Now, at the time, Aaron was unemployed (or was paid a pittance under-the-table somewhere), and upon arriving at Amoeba Records I found that $19.95 was a wallet-buster for my friend, no matter how important or sonically stunning the album was. I, however, was riding high with my job at Buca di Beppo. Night after night, covered in bland marinara sauce and wayward pepperoni bits, I would return home exhausted, a little sad, but stuffed with tips (really, just about $80). Point is, buying Aaron Paris, 1919 on vinyl wouldn’t break the bank.
Christmas day arrives. Aaron opens his gift and boom, there it is, and though he isn’t the most expressive person in the world, he is impressed, if not touched.
“How did you know I wanted this?”
I listen, and I have the curious superpower to piece together a person’s past, current desires and hobbies into the perfect gift. From the ether of detached information, I was able to buy Aaron what I believe (this is probably not true) the best gift he has ever received in his entire life.
I think he got me some pens.
In this particular instance, I had enough time to evaluate and purchase the gift. It took about two weeks for “Aaron deserves John Cale’s Paris, 1919 on vinyl” to arrive in my subconscious. (It probably came to me in a dream or in the midst of a mind-numbing final at school.)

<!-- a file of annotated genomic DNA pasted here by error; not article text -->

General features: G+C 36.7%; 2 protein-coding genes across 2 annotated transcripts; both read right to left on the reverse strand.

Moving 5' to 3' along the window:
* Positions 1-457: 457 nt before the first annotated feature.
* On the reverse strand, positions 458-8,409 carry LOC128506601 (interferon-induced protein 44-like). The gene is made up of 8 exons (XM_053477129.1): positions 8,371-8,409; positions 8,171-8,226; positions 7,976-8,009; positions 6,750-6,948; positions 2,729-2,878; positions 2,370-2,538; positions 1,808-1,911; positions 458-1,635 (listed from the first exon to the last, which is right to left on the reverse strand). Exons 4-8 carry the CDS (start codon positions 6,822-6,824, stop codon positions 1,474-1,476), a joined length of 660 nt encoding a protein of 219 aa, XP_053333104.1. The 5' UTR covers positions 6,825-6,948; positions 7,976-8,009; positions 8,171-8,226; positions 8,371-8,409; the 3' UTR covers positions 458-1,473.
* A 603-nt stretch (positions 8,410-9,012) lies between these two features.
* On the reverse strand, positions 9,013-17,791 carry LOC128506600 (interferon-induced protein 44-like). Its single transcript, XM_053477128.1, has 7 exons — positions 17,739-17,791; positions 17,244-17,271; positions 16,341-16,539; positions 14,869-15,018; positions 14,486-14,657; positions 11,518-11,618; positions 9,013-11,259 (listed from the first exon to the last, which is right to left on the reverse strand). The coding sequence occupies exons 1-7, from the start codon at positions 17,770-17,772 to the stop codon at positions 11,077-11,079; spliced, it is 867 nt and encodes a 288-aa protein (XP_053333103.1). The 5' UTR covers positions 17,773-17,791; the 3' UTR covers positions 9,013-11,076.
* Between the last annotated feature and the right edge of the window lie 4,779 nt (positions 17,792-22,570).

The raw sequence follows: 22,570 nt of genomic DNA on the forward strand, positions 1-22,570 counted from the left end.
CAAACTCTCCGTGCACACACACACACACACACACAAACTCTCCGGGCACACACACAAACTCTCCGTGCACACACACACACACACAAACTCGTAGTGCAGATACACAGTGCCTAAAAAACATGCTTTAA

Unfortunately, I’m not in college anymore (why, why did I feel the need to graduate?), and I simply don’t have the time and the youthful exuberance to stay up until 3 in the morning accomplishing everything I wasn’t able to during the day. Now, at 25 years old, I get up at 6 a.m., eat cereal, go to work, do that work, go home, eat some dinner, watch "Jeopardy," read and hit the hay at the practical hour between when senior citizens and Hollywood glam girls go to sleep. And I love this existence. No longer can I stay up late during the middle of the week watching obscure noir films and “Home Improvement” re-runs with roommates and half-interesting girls. I just get too tired.
And because I get too tired, this eliminates the opportune time when I would figure out what to buy my friends and family for Christmas. Due to growing up, this year, all these people are going to get, ahem, crap. Well, not really crap, but the typical run-of-the-mill paraphernalia people expect from acquaintances and their uncles – not their someone special. I strive to be everyone’s someone special, but this year I’m going to be me, and me this year is boring.